Grant Drumheller, "4th of July," 2013, 72 x 60 inches, oil on linen
You seem to work from both memory and observation: tell me about how you mix the two.
I painted mostly from memory for twenty years, inventing figures in narratives. I was pretty comfortable coming up with a gesture and my work from life complimented it. Sometimes the generality that ensued from invention needed to be better informed through observation and vice versa; the drive in a gesture is a powerful dramatic element that is not often obtainable in the figure from observation. I became frustrated with work from imagination when I wanted to express something very precise, such as when my mother died and I spent two years painting self portraits, some wearing her effects. It was a very valuable experience. The large invented paintings of figures on beaches or in cities use both memory and observation.
Grant Drumheller, "Nude Bathers," 2013, 49.5 x 65 inches, oil on linen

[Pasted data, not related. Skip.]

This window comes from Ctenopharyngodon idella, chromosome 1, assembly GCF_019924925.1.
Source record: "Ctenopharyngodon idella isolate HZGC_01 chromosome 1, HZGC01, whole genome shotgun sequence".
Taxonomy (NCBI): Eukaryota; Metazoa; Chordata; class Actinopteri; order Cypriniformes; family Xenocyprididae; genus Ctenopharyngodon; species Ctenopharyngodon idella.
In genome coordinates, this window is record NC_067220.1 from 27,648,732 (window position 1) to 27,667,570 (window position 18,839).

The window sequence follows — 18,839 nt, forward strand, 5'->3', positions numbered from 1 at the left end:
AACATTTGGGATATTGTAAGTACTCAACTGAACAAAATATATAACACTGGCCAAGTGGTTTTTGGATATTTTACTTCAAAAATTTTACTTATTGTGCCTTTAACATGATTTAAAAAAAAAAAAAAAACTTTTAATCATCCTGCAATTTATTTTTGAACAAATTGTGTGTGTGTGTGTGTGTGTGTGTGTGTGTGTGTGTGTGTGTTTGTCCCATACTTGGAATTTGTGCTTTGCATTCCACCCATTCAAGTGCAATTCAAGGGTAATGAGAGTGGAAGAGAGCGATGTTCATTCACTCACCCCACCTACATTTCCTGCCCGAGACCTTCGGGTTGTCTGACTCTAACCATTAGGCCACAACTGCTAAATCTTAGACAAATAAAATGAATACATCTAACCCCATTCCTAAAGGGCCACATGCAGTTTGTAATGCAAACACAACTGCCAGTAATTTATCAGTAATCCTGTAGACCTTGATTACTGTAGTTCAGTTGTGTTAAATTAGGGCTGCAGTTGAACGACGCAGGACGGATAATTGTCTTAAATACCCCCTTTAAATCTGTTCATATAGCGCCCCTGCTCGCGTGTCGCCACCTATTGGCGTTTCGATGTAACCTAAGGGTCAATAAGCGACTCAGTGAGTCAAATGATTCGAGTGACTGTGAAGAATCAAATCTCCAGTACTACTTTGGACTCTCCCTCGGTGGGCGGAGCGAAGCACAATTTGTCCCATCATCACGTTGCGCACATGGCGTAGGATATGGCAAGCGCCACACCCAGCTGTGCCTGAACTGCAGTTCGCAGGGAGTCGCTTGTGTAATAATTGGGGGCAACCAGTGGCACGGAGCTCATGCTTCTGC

If I told you that you are a Boston painter who paints like a Californian how would you reply?
I was born in Davis, California and remember as a baby lying on a blanket in the fragrant strawberry field behind the house. Whoever said babies don't have memories: don't believe them.
Grant Drumheller, "Boys Swimming," 2013, 8 x 10 inches, oil on panel
Who are some painters you admire?
Titian had it all: color, drawing, composing, and his transitions are unmatched in art. The other strange greats such as Bellini, Chardin, Picasso, de Chirico, Degas, Vuillard, Watteau are painters I look at: I have their cards over the sink.
Contemporary art is hard to comment on; I feel like I am swimming among them. I will say that painting is both unique to itself and an art of its own.
"Grant Drumheller: New Paintings"
Prince Street Gallery
530 West 25th Street, 4th Floor
New York, New York
May 19 - June 15, 2013